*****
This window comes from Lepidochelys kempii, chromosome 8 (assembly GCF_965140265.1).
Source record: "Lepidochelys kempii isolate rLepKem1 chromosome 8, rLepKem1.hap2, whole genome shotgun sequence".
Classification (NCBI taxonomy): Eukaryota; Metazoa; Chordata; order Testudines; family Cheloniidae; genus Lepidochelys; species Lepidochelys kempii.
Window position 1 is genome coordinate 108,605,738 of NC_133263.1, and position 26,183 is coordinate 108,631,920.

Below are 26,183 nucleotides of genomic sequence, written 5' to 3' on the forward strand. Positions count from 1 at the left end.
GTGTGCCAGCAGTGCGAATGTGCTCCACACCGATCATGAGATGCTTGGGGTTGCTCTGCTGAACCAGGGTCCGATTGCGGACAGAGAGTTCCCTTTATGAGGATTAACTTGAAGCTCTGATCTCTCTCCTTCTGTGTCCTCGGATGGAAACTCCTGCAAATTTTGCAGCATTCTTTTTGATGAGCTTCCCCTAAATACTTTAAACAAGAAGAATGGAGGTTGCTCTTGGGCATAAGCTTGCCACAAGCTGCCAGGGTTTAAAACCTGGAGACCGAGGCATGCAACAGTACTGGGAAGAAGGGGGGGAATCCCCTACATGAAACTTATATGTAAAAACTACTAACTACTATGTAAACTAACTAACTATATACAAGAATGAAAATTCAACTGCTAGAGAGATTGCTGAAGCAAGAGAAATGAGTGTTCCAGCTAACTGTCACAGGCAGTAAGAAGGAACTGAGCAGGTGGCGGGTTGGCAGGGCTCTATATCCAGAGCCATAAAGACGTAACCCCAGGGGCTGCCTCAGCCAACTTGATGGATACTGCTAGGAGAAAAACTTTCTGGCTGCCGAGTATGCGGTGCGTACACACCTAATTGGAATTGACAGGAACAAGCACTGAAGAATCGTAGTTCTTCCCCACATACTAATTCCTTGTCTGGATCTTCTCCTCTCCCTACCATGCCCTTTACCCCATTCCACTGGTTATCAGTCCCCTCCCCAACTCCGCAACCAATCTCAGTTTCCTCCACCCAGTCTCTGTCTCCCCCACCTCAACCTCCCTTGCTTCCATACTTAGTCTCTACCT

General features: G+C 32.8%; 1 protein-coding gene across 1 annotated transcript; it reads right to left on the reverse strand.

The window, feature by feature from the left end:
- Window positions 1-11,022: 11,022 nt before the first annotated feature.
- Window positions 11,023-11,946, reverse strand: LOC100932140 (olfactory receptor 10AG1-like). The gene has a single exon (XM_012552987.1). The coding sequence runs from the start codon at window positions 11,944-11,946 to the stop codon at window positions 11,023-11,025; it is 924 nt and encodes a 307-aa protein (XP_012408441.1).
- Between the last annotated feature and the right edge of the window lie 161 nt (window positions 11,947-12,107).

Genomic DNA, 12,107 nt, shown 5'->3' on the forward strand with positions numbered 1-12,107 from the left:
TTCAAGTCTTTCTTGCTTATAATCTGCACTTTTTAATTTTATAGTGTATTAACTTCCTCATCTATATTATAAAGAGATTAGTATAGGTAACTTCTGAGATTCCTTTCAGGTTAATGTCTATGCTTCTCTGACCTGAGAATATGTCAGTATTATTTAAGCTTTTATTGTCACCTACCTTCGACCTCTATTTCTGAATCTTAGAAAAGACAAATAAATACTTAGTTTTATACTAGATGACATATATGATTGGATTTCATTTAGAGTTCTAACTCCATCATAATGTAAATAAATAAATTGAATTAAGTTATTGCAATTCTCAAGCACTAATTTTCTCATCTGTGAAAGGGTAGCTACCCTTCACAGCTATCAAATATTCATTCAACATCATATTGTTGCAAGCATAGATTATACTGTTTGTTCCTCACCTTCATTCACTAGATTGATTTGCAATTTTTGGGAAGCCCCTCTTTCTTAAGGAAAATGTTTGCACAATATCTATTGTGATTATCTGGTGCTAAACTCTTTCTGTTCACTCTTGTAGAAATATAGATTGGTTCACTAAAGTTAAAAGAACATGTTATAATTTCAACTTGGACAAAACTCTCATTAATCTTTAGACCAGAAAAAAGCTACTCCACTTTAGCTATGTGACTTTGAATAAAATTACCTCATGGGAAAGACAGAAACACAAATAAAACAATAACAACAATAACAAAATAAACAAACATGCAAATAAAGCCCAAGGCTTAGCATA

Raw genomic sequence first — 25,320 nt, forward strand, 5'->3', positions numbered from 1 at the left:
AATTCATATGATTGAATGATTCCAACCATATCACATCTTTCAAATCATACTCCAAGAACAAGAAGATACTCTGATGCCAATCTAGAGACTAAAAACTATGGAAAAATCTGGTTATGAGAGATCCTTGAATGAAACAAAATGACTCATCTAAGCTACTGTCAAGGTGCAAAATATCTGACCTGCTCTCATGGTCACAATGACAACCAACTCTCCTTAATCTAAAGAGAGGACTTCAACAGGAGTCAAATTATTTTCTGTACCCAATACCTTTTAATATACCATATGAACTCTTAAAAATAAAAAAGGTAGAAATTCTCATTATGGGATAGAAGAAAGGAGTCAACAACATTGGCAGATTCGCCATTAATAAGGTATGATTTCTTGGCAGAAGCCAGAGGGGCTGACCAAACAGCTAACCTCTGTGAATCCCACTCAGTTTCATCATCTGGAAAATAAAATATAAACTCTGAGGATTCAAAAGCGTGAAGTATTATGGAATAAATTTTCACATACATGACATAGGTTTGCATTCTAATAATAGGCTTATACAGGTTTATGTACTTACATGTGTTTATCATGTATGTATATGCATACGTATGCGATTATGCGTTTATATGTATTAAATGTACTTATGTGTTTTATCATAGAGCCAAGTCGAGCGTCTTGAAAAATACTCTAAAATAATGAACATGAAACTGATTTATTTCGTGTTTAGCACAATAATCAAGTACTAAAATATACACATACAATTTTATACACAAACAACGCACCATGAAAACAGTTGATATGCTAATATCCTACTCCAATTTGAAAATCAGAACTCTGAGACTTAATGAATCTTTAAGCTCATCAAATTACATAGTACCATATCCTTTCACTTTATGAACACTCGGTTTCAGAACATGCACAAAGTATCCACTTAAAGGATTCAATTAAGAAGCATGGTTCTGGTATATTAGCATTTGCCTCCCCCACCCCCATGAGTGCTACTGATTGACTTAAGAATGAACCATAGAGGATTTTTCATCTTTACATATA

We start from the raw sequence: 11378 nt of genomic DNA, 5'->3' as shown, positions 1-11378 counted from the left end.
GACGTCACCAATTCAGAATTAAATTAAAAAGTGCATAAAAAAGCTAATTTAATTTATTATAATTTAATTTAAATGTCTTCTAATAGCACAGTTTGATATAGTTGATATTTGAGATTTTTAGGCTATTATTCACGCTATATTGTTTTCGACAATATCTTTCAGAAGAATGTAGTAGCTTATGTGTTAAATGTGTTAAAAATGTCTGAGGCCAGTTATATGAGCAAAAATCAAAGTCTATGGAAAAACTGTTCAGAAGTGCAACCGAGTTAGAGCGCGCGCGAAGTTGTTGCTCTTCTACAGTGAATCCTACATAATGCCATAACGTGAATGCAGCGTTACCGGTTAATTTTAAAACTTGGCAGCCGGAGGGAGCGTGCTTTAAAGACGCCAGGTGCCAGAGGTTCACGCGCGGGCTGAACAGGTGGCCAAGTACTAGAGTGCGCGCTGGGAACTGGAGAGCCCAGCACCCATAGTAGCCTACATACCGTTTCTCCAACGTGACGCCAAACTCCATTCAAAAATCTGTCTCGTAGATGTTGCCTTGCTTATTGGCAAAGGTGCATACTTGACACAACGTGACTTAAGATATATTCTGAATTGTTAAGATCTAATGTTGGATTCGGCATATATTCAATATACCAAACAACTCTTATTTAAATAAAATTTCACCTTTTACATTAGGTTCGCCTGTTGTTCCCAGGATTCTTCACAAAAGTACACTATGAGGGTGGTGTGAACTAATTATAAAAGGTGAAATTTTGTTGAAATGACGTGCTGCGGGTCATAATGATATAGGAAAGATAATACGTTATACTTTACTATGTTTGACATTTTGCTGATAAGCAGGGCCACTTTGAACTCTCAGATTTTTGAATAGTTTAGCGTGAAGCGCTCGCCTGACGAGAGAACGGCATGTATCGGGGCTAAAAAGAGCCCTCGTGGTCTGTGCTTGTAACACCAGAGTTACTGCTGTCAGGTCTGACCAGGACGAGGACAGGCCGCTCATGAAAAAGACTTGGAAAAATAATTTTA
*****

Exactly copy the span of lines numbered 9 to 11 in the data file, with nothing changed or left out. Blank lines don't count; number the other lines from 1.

- Window positions 1-11,022: 11,022 nt before the first annotated feature.
- Window positions 11,023-11,946, reverse strand: LOC100932140 (olfactory receptor 10AG1-like). The gene has a single exon (XM_012552987.1). The coding sequence runs from the start codon at window positions 11,944-11,946 to the stop codon at window positions 11,023-11,025; it is 924 nt and encodes a 307-aa protein (XP_012408441.1).
- Between the last annotated feature and the right edge of the window lie 161 nt (window positions 11,947-12,107).